| People attend the meeting in Shillong on Monday. Picture by UB Photos |
Shillong, Sept. 3: Pressure groups want Meghalaya to emulate Manipur by passing a resolution in the Assembly to implement the inner-line permit (ILP) system to check unabated influx.
Today, 10 pressure groups staged a six-hour sit-in near the additional secretariat building here to demand the implementation of the ILP.
The groups include the Khasi Students’ Union (KSU), Federation of Khasi-Jaintia & Garo People (FKJGP), Jaintia Students’ Union (JSU), Jaintia Youth Federation (JYF), All Jaintia Youth Welfare Organisation (AJYWO), Synjuk Seng Samla Shnong (SSSS), Hynniewtrep National Youth Front (HNYF), Ri Bhoi Youth Federation (RBYF), Civil Society Women’s Organisation (CSWO) and the Khasi Women Welfare and Development Association (KWWADA).
Leaders of the groups said political parties should arrive at a consensus on the floor of the Assembly to introduce the ILP system to curb unabated influx of illegal immigrants into the hill state.
However, just a few days ago, Meghalaya chief minister Mukul Sangma downplayed the ILP’s effectiveness and stated that the government would come up with a “stronger mechanism” to check influx.
The ILP is issued under the Bengal Eastern Frontier Regulation, 1873 by the state governments.
“We urge all legislators, cutting across party lines, to press the government to implement the ILP during the three-day Assembly session commencing from Wednesday in the interest of the indigenous community,” KSU president Daniel Khyriem said.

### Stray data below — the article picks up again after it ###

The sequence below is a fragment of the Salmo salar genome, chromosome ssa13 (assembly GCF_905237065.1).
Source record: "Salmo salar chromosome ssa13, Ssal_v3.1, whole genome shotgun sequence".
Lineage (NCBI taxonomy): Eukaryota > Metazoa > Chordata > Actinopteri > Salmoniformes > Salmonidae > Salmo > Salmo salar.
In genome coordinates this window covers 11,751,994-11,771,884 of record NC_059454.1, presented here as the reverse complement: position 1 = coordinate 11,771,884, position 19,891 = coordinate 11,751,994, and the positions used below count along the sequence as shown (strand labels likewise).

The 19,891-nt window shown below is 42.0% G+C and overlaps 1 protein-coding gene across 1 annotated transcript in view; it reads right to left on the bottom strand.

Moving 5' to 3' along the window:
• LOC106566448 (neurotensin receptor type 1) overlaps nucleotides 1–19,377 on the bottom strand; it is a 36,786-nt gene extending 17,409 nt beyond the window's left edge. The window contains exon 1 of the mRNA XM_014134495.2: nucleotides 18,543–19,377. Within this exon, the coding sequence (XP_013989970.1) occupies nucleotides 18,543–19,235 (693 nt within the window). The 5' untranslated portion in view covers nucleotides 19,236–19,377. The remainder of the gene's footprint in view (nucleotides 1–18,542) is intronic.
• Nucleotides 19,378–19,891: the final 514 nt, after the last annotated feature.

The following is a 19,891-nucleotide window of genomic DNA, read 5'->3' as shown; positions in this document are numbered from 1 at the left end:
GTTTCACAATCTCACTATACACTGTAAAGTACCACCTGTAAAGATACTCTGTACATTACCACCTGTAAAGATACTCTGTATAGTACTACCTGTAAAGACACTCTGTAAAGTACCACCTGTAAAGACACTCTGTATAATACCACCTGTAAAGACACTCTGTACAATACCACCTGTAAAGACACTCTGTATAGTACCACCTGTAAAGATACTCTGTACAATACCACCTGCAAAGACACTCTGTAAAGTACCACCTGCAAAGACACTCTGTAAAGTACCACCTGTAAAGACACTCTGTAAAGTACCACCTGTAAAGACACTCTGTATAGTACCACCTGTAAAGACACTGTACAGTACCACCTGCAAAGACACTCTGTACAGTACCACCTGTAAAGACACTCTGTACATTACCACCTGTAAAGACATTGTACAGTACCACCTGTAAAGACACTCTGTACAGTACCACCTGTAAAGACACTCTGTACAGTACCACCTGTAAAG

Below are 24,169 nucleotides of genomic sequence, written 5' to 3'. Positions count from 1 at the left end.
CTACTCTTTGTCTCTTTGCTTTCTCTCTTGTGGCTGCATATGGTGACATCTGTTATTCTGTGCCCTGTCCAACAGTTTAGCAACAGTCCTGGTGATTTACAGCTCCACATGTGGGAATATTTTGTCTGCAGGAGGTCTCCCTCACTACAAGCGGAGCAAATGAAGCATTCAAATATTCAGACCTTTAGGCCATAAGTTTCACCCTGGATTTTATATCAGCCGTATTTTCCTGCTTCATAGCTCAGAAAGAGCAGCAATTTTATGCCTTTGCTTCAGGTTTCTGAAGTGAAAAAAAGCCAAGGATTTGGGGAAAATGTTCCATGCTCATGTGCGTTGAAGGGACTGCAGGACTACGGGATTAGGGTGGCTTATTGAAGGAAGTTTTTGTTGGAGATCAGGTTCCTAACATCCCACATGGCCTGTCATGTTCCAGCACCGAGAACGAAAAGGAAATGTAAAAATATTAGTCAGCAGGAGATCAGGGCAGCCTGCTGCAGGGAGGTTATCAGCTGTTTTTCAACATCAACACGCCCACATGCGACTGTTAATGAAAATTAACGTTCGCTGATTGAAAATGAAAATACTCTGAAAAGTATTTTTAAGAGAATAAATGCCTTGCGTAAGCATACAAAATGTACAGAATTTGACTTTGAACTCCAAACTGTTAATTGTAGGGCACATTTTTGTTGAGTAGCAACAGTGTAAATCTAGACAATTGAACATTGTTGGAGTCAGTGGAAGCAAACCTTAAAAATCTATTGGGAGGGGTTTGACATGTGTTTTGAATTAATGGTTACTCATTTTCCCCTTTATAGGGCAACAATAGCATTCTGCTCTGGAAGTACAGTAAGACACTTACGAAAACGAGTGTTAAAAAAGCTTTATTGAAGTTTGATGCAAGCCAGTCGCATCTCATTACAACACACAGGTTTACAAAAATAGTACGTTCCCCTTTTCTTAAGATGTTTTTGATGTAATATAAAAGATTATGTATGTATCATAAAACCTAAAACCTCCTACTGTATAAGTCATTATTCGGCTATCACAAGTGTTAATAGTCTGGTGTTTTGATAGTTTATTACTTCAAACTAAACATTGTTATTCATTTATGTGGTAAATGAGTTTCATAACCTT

He also said, “The illegal Bangladeshi immigrants are not only infiltrating the international border, but most of them have come from neighbouring Assam, bypassing the checkgates,” he added.
The KSU leader also renewed the demand to exempt Meghalaya from the Indo-Nepal friendship treaty, which, according to him, has aided immigrants.
Criticising the state government, Khyriem said the administration has failed to implement the Inter-State Migrant Workmen (Regulation of Employment and Condition of Service) Act because of non-appointment of labour inspectors in all the 39 blocks of the state to check migrant labourers.
FKJGP working president Joe Marwein said the groups had met Opposition leader Conrad K. Sangma and ruling United Democratic Party legislators Paul Lyngdoh and Ardent Miller Basaiawmoit, seeking their help to ask the government to adopt a resolution to implement the ILP.
“If the Manipur government can pass a resolution in the Assembly for the implementation of the inner-line permit to safeguard the interests of the indigenous people, why can’t the Meghalaya government do the same?” Marwein asked.
While dispelling notions that the ILP system would affect the inflow of tourists, he said the government should first protect the indigenous community of the state.
“The Kokrajhar incident is an eye-opener for us, and the ILP will not affect tourism as tourists would always return unlike the illegal immigrants,” Marwein said.
The groups also resolved to keep an eye on the Assembly session and the debates that would probably arise on the ILP.